HAMPTON COURT – RHS SILVER-GILT MEDAL FOR THE TRAVELLER’S GARDEN
I created this Show Garden for Bradstones at the 2008 show after winning a professional competition to design a garden under the title of “the Traveller’s Garden” – see the Awards section under SGD/APL for the background to the competition and the design.
I took inspiration from Walter de la Mare’s eerie poem ‘The Listeners’ in order to explore ideas of creating atmosphere and mood. Much of what I designed therefore was playing with contrasts of light and shade, and degrees of enclosure and openness. This led to two distinct areas, the dark woodland, approached through the ‘moonlit door’, and the house itself, bathed in moonlight with the colours washed out.
Elements of the poem were interpreted to create features such as the three tall columns (the ‘listeners’) that stand sentinel over both the site and the door, while the “dark stair, that leads to the empty hall” was interpreted in yew, surrounded by ‘moonbeams’ of ghostly white Veronicastrums and tall Molinia Transparent grasses which led to the empty hall itself – a perfectly still, dark pool right at the heart of the garden.
BUT ONLY A HOST OF PHANTOM LISTENERS
THAT DWELT IN THE LONE HOUSE THEN
STOOD LISTENING IN THE QUIET OF THE MOONLIGHT
TO THAT VOICE FROM THE WORLD OF MEN
STOOD THRONGING THE FAINT MOONBEAMS ON THE DARK STAIR,
THAT GOES DOWN TO THE EMPTY HALL
I also used two contrasting materials supplied by Bradstones, one, for the columns and the wall, was a natural Travertine stone, a very beautiful pale marble from Italy, with a totally smooth surface (in its natural form the stone is pitted but it’s generally filled to create an even, polished look) and the other, an industrial rough surfaced concrete slab which I used for the path and for the bridges. Creating an unbroken span of nearly six metres for each of the three narrow bridges was also an interesting challenge requiring quite a lot of engineering and as with any Show Garden, we only had three weeks for the whole build so planned as much as we could in advance.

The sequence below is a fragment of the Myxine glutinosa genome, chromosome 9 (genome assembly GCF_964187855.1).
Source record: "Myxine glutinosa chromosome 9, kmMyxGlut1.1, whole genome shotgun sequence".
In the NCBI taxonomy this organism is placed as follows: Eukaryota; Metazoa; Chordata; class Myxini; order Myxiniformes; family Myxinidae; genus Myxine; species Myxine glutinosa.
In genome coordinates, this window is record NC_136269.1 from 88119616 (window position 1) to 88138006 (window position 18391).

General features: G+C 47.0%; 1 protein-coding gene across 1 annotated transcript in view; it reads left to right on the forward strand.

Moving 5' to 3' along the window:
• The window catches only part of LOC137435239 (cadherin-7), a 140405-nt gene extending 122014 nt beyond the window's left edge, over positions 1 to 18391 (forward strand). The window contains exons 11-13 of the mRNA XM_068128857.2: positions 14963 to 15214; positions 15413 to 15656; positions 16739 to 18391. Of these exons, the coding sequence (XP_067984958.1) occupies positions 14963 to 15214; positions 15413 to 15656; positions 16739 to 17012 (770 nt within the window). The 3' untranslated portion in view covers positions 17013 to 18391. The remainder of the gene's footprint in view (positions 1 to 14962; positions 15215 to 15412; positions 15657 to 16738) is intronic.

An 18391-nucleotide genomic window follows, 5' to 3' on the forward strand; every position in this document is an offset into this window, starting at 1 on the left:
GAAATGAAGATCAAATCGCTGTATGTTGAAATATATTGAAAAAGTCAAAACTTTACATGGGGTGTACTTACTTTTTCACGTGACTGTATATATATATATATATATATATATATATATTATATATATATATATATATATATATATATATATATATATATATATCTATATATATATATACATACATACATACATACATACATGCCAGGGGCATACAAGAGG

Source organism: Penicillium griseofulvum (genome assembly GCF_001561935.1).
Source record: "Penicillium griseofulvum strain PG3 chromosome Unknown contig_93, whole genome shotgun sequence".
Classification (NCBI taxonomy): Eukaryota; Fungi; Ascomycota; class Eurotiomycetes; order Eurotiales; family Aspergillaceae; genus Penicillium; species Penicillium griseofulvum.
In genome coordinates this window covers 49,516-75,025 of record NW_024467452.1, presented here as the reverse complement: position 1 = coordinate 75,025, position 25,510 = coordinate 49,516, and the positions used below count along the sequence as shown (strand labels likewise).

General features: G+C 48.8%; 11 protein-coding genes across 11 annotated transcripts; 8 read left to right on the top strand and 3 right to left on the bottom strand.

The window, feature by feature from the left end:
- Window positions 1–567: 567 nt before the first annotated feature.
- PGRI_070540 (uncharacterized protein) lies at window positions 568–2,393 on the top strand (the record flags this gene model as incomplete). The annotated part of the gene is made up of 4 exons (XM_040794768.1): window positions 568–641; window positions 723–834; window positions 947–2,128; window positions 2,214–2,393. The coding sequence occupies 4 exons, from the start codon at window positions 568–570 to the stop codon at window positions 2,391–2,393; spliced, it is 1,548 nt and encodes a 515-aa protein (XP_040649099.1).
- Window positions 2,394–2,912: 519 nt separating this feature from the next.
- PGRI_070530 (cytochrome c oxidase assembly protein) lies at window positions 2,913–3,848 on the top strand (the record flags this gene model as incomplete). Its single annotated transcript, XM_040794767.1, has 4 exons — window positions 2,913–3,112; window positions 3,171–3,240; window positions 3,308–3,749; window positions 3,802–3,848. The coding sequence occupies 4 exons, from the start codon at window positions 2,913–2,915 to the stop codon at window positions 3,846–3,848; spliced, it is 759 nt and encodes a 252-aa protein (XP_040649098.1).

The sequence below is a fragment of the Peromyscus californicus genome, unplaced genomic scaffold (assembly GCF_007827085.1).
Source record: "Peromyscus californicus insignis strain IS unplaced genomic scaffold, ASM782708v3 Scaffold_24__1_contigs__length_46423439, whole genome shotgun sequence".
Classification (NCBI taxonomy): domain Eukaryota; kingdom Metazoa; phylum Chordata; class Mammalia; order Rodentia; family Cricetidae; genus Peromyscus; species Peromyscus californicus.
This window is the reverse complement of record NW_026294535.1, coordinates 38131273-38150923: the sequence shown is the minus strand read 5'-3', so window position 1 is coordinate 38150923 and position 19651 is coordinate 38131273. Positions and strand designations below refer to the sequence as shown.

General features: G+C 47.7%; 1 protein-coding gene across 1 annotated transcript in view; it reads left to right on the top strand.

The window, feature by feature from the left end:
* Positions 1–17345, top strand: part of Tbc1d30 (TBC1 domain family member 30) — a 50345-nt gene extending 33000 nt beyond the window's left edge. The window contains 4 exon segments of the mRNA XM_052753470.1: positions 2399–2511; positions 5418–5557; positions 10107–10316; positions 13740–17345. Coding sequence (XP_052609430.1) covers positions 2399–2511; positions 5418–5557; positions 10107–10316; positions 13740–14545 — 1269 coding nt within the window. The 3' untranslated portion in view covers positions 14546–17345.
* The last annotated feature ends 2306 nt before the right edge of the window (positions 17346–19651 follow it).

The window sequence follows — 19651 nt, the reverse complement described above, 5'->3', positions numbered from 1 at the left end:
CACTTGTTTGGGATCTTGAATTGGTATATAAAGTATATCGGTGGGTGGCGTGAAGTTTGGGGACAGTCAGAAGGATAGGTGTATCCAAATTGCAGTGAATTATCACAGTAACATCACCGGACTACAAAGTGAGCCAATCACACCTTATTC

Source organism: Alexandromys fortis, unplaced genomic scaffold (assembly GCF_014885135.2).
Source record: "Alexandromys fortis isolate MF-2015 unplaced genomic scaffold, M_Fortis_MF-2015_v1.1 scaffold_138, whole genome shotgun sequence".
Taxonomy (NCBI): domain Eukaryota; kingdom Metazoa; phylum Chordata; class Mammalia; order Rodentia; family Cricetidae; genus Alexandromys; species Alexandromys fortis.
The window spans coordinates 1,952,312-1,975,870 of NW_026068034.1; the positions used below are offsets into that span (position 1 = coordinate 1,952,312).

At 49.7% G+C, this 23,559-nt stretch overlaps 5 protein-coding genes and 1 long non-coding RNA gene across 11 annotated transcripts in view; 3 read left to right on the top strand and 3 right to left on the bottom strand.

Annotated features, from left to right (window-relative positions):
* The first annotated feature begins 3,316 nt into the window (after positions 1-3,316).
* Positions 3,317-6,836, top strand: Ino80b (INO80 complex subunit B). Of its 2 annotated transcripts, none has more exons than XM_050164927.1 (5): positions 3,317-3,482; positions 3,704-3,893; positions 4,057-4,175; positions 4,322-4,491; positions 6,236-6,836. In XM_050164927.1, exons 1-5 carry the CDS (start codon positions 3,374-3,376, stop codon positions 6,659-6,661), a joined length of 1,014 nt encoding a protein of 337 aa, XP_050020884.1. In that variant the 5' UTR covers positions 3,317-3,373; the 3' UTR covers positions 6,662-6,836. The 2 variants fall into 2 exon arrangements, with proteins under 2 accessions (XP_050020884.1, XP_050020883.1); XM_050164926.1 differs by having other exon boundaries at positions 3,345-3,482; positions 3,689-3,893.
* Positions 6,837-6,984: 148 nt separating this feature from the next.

The planting was also designed for contrast but in more subtle ways – specifically I used Molinia Strathenquelle throughout the main planting beds. This is quite a stiff grass but its leaves are also very thin so it adds substance and movement without you really being aware of it.
AND HE FELT IN HIS HEART THEIR STRANGENESS,
THEIR STILLNESS ANSWERING HIS CRY
I was awarded an RHS silver-gilt medal for the garden, and photographs of it feature in many books including Andrew Wilson’s “Contemporary Colour in the Garden: Top Designers, Inspiring Ideas, New Combinations”